Do To: A Very Busy Verb (Part Two)

In Part One of our series on “to do”, we looked at the simple forms of the verb as well as some of the ways these forms are used in everyday English. Now we will go over some additional forms of “to do” and provide some example sentences.

Negative forms of “to do”

We use the negative forms of “to do” when we are talking/writing about an action that is not (or was not) taken. These can be a little tricky because in spoken English and in informal writing, people tend to use contractions rather than the full form. You will see both forms in the table below.

In the examples, you will notice that the negative form of “to do” is usually followed by another verb. In these sentences, “to do” is serving as an auxiliary verb, which is also known as a helping verb. The second verb is always written in its root, or infinitive, form.

In the example sentences below, both the form of “to do” and the second verb are written in boldface type. The reason for this is because a lot of writers make the mistake of using other forms of second verb instead of the root form, especially in past tense sentences. So although this article is focused on “to do”, it is equally important to pay attention to that second verb!

SubjectPresent Tense NegativePast Tense NegativeExamples
II do not
I don’t
I did not
I didn’t
I do not know how to speak Mandarin.
I didn’t know how to speak Mandarin until I took a class last year.
YouYou do not
You don’t
You did not
You didn’t
You don’t drive at night anymore.
You did not drive at night until you had your cataracts removed.
He/She/ItHe does not
She doesn’t
It doesn’t
He did not
She didn’t
It didn’t
Hamid doesn’t eat pork.
Lia didn’t eat meat as a child, but she does now.
WeWe do not
We don’t
We did not
We didn’t
We do not have time to go shopping today.
When we went to California, we did not have time to visit Disneyland.
TheyThey do not
They don’t
They did not
They didn’t
The children don’t like scary movies.
Terry and Jill didn’t like scary movies when they were kids, but they like them now.

Present and past continuous tenses

The present and past continuous tenses are used when we want to show some type of ongoing action or situation. Since the verb “to do” is used with the verb “to be”, you may want to review our previous article about “to be” before you proceed any further.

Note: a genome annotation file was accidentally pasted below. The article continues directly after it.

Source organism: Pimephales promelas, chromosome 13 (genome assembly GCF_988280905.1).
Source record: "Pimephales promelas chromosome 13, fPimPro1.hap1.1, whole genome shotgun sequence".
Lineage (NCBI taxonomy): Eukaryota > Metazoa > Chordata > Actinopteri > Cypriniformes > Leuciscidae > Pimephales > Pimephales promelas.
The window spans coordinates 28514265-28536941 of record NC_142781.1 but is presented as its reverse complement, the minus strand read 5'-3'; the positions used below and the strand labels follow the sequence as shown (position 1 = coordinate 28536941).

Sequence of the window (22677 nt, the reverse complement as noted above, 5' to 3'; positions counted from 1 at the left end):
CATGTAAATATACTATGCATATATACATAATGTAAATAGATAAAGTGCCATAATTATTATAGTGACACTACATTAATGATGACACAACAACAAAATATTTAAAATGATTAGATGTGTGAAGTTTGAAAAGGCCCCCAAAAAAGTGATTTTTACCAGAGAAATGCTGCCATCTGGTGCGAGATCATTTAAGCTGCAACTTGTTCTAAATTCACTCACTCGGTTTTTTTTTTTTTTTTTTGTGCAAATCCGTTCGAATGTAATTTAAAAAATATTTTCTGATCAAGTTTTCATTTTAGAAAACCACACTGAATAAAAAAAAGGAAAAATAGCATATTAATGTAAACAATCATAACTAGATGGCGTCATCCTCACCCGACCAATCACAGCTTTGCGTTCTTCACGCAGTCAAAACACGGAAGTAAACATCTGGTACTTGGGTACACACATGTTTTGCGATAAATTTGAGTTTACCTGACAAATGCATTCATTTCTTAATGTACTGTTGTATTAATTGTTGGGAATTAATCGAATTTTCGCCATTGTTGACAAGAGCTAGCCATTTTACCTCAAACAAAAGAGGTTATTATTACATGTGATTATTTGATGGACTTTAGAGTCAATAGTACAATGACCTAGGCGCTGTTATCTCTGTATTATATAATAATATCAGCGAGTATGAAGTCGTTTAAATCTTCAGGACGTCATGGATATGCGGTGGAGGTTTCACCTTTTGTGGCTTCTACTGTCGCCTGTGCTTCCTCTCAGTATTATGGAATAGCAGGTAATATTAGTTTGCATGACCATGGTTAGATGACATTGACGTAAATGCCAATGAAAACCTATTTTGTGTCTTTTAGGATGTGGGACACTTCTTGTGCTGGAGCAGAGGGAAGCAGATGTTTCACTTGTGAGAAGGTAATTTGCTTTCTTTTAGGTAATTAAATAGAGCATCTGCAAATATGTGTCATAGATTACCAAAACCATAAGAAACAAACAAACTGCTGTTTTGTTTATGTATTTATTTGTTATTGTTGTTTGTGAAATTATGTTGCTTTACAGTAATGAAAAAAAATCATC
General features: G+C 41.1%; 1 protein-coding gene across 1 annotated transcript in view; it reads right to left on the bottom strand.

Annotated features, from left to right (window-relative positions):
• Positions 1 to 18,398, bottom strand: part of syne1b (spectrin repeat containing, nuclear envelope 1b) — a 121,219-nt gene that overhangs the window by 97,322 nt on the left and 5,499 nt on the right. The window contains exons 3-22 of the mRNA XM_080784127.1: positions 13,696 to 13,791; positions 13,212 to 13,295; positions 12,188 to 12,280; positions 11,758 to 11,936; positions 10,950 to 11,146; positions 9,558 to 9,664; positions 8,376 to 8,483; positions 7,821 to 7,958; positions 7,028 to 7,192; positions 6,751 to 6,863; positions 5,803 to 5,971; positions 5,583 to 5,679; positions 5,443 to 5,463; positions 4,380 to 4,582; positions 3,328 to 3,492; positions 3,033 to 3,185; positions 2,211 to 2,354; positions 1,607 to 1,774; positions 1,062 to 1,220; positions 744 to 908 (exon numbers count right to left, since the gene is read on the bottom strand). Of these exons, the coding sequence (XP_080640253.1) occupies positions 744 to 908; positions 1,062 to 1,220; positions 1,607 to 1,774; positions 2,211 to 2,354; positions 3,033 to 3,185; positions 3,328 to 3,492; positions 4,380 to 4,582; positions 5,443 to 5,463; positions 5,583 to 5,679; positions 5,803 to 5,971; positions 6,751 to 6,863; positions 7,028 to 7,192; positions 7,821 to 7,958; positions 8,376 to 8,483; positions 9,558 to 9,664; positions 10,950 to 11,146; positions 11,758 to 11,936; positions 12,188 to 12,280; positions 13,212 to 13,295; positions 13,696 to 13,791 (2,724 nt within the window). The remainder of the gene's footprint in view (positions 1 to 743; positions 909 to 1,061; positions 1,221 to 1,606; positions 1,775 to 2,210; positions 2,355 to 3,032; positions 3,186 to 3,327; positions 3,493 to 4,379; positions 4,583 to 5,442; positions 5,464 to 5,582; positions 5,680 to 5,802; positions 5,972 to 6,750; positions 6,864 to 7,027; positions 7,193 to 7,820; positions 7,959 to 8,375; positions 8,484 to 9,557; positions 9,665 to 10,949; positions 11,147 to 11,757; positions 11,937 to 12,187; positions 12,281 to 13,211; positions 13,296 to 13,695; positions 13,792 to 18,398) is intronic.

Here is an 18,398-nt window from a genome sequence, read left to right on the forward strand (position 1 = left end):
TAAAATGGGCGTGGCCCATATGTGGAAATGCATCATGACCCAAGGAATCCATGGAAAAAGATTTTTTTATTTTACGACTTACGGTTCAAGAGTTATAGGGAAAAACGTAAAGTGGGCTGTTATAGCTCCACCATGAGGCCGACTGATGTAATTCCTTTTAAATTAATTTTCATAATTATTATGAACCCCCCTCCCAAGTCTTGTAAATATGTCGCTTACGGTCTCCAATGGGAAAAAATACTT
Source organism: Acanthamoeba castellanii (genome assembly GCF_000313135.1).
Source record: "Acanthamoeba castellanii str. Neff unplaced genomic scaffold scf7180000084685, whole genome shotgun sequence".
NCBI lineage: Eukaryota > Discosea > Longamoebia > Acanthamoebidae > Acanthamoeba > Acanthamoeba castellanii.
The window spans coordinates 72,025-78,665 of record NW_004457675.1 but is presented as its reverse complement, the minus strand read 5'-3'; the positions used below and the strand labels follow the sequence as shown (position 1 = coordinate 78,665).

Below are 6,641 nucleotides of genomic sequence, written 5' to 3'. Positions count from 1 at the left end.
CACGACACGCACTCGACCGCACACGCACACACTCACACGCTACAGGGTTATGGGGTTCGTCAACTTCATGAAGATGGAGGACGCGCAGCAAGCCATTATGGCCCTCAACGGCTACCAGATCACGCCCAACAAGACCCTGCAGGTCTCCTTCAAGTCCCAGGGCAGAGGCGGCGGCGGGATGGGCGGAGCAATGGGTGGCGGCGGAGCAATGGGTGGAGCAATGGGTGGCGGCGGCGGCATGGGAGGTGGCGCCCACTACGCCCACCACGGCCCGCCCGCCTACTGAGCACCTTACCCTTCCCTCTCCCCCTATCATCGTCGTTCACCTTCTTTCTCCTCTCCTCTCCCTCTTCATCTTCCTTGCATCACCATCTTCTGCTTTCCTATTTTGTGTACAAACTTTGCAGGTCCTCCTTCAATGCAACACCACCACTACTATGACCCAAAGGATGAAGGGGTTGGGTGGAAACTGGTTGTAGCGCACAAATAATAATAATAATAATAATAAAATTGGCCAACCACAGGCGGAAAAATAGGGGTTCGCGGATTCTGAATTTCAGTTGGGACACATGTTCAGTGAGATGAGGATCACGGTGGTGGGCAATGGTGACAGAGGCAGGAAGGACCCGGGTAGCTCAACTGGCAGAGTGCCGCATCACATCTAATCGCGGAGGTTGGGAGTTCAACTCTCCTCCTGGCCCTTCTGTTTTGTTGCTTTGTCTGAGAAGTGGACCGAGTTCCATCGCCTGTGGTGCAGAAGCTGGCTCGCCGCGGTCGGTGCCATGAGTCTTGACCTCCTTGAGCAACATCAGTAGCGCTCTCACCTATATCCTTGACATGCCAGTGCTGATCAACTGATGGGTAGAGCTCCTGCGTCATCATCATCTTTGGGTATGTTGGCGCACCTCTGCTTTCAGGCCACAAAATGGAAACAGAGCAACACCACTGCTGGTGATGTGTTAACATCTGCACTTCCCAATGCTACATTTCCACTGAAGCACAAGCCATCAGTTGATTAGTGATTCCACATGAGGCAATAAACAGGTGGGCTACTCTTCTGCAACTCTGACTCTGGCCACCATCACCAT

Subject + Simple form of “to be” (either past or present) + doing

If that sounds a little confusing, here are some example sentences to make things clearer for you:

They are doing the dishes right now.

Jeff was doing his homework when all of a sudden the electricity went out.

I cannot go to the movies because I am doing my taxes.

You were doing very well at university last term. I wish you hadn’t dropped out.

Future tense

We use the future tense to indicate an action that will happen in the future.

Subject + “will” + “do”

I will do the laundry when I get home.

We will do some yard work tomorrow unless it rains.

Mariska will do her Ph.D. dissertation next year.

Present and past perfect tenses

The perfect tenses of verbs are the ones we use with different forms of “to have”. The present perfect tense is used when you are writing about an action that was completed recently and is still affecting the situation right now. The past perfect tense is used for situations that took place earlier in the past, before other events which also took place in the past.

The form of “to do” that we use for both the present and past perfect tense is “done”. As you can see in the table below, the form of “to have” changes depending on the subject, but “done” is used across the board.

SubjectPresent Perfect TensePast Perfect Tense
II have doneI had done
YouYou have doneYou had done
He/She/ItHe has done
She has done
It has done
He had done
She had done
It had done
WeWe have doneWe had done
TheyThey have doneThey had done

You have done a wonderful job decorating for the party!

I wish I had done more to help my sister after her divorce.

That chemical has done too much harm to the environment.

Takeshi thought he had done enough work on the PowerPoint presentation, but then his team members told him they needed more slides.

Ravi and Sanya have done a lot of gardening this weekend.

When the headmaster called us into his office, we were afraid we had done something wrong.

“Done” as an adjective

In addition to being a form of the verb “to do”, “done” is also sometimes used as an adjective. When we see “done” used in this way, it means the same as “completed” or “finished”. Most of the time, it is used with some form of the verb “to be”.

The cake is done. Let’s eat some!

Gordon told me that the evaluations won’t be done until next week.

Are you done with the printer yet? (In this sentence, “done” means “finished using”.)

If you still aren’t sure if you are using “to do” correctly, click the blue box below. Our TextRanch editors are available 24 hours a day, seven days a week. Helping our customers with their English writing is what we like to do!

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